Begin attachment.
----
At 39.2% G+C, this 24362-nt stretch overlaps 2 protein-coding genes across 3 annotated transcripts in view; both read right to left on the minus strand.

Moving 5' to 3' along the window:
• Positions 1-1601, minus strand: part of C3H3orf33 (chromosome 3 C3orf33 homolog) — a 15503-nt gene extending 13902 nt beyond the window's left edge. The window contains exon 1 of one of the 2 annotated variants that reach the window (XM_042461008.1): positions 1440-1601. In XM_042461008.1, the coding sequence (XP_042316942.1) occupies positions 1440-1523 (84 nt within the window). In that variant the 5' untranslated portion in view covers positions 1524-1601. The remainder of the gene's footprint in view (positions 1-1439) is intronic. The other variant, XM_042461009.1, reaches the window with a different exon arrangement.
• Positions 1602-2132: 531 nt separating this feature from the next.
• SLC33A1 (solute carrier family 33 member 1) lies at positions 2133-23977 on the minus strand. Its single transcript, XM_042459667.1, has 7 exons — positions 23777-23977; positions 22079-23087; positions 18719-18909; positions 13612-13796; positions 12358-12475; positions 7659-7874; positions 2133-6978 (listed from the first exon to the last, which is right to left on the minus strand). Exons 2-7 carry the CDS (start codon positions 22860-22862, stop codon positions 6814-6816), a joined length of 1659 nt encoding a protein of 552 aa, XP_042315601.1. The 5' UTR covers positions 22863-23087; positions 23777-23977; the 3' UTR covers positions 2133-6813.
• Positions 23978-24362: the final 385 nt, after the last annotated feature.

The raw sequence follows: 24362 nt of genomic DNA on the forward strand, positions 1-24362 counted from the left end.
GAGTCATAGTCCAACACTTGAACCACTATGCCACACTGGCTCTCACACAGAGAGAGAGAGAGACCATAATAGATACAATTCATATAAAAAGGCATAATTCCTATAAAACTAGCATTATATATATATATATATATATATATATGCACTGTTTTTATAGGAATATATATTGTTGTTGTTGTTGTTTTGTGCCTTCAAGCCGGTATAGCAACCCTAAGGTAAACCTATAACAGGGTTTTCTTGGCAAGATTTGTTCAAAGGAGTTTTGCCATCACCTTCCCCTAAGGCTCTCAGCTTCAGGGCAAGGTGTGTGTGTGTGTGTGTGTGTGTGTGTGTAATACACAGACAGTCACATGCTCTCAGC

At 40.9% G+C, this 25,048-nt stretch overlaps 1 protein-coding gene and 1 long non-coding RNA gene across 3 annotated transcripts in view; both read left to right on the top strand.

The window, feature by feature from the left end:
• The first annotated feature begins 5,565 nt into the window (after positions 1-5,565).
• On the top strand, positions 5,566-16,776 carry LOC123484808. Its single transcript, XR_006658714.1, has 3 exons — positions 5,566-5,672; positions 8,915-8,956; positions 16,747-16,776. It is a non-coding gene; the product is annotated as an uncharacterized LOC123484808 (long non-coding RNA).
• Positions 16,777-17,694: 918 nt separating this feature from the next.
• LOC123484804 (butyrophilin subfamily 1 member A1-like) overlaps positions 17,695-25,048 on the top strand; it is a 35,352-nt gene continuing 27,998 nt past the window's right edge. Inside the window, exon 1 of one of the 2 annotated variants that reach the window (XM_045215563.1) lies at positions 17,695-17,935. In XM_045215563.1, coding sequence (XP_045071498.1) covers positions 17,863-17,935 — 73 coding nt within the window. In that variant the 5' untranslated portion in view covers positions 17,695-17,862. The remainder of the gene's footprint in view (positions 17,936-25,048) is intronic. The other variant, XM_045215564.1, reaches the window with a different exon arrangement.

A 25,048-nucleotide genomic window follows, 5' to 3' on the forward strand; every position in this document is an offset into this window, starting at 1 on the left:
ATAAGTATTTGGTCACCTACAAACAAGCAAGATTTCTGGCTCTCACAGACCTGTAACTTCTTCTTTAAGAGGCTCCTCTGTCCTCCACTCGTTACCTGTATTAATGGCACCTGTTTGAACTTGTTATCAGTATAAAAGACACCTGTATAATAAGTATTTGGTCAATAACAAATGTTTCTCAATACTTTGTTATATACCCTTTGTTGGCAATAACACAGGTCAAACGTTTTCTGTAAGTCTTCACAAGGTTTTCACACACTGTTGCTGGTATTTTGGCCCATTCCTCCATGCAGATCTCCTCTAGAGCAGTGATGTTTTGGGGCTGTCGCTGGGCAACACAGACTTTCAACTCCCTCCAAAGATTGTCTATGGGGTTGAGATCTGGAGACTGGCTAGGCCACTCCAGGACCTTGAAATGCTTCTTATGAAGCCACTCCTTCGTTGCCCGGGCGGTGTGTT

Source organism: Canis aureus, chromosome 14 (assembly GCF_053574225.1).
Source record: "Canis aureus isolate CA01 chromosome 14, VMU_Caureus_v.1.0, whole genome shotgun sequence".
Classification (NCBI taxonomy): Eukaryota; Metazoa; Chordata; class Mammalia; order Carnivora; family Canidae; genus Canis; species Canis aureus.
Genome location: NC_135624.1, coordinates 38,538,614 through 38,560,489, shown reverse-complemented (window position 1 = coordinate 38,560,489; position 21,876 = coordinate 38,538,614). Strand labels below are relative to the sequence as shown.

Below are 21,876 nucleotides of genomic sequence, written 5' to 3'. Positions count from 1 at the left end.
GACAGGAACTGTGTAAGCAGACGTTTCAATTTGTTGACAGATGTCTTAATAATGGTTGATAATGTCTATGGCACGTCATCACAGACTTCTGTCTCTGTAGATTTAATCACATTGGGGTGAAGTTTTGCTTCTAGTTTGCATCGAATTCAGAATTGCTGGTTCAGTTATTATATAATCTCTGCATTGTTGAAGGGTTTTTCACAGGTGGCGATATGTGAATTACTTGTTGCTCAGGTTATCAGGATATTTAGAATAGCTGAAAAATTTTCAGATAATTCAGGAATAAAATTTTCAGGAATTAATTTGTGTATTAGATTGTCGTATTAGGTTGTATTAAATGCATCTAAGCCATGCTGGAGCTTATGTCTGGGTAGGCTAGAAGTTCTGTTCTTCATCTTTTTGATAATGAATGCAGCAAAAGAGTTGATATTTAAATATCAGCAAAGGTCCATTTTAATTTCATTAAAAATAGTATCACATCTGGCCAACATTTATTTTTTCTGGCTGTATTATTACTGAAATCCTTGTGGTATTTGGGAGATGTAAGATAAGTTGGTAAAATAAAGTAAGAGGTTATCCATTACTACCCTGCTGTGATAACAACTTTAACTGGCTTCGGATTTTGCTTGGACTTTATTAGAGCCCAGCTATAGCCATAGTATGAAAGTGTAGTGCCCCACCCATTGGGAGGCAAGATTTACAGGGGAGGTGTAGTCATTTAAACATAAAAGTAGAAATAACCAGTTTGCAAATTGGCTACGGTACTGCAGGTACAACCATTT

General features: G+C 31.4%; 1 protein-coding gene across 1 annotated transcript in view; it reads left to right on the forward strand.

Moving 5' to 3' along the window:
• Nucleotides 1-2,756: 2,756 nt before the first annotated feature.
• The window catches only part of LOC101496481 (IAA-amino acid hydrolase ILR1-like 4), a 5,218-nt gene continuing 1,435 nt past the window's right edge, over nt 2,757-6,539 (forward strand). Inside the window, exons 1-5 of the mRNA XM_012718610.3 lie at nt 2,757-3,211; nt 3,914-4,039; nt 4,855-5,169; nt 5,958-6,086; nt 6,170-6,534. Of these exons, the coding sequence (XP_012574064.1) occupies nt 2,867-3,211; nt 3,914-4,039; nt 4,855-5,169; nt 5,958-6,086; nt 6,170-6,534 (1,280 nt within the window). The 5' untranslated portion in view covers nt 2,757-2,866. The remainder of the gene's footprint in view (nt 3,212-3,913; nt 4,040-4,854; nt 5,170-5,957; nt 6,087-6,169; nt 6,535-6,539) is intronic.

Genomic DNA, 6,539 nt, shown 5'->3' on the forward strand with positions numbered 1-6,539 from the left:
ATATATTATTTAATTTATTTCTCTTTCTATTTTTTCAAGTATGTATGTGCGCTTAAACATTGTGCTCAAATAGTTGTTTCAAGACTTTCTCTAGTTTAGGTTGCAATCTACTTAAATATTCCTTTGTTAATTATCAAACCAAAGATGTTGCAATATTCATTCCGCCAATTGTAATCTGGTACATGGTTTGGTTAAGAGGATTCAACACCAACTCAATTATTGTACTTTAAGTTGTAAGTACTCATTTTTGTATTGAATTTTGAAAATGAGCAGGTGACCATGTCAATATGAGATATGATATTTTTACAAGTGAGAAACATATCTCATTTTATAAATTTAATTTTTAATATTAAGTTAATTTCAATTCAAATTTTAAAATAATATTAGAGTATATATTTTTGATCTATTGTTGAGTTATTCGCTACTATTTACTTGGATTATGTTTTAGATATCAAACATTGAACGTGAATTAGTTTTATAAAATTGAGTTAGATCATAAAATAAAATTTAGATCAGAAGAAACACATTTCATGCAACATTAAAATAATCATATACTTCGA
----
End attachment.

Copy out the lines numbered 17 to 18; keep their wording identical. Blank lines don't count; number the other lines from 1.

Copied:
Source organism: Canis aureus, chromosome 14 (assembly GCF_053574225.1).
Source record: "Canis aureus isolate CA01 chromosome 14, VMU_Caureus_v.1.0, whole genome shotgun sequence".